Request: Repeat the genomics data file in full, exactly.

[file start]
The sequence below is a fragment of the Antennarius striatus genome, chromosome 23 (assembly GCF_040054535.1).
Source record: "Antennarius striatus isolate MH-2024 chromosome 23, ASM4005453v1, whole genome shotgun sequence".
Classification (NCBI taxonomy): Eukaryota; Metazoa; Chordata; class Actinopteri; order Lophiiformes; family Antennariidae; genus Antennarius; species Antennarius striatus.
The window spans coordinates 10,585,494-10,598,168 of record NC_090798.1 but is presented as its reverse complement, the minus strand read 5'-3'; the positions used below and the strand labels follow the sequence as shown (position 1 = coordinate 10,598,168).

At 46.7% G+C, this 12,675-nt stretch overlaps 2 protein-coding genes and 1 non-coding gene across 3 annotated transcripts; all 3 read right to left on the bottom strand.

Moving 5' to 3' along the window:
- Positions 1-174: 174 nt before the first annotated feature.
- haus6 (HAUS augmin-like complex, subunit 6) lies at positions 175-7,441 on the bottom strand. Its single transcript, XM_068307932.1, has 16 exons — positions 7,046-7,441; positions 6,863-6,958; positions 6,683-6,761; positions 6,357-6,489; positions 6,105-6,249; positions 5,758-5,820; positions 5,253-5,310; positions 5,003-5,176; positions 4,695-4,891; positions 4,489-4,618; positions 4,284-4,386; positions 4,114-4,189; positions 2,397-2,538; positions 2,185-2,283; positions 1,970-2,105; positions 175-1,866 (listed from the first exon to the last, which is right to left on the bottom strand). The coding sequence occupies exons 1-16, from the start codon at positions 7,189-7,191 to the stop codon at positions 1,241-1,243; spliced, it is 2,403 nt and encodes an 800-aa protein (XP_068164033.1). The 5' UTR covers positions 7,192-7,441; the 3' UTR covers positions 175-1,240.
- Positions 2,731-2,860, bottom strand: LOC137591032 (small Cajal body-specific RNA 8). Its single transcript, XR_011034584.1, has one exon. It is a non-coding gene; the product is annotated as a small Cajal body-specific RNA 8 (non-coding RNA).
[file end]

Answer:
The sequence below is a fragment of the Antennarius striatus genome, chromosome 23 (assembly GCF_040054535.1).
Source record: "Antennarius striatus isolate MH-2024 chromosome 23, ASM4005453v1, whole genome shotgun sequence".
Classification (NCBI taxonomy): Eukaryota; Metazoa; Chordata; class Actinopteri; order Lophiiformes; family Antennariidae; genus Antennarius; species Antennarius striatus.
The window spans coordinates 10,585,494-10,598,168 of record NC_090798.1 but is presented as its reverse complement, the minus strand read 5'-3'; the positions used below and the strand labels follow the sequence as shown (position 1 = coordinate 10,598,168).

At 46.7% G+C, this 12,675-nt stretch overlaps 2 protein-coding genes and 1 non-coding gene across 3 annotated transcripts; all 3 read right to left on the bottom strand.

Moving 5' to 3' along the window:
- Positions 1-174: 174 nt before the first annotated feature.
- haus6 (HAUS augmin-like complex, subunit 6) lies at positions 175-7,441 on the bottom strand. Its single transcript, XM_068307932.1, has 16 exons — positions 7,046-7,441; positions 6,863-6,958; positions 6,683-6,761; positions 6,357-6,489; positions 6,105-6,249; positions 5,758-5,820; positions 5,253-5,310; positions 5,003-5,176; positions 4,695-4,891; positions 4,489-4,618; positions 4,284-4,386; positions 4,114-4,189; positions 2,397-2,538; positions 2,185-2,283; positions 1,970-2,105; positions 175-1,866 (listed from the first exon to the last, which is right to left on the bottom strand). The coding sequence occupies exons 1-16, from the start codon at positions 7,189-7,191 to the stop codon at positions 1,241-1,243; spliced, it is 2,403 nt and encodes an 800-aa protein (XP_068164033.1). The 5' UTR covers positions 7,192-7,441; the 3' UTR covers positions 175-1,240.
- Positions 2,731-2,860, bottom strand: LOC137591032 (small Cajal body-specific RNA 8). Its single transcript, XR_011034584.1, has one exon. It is a non-coding gene; the product is annotated as a small Cajal body-specific RNA 8 (non-coding RNA).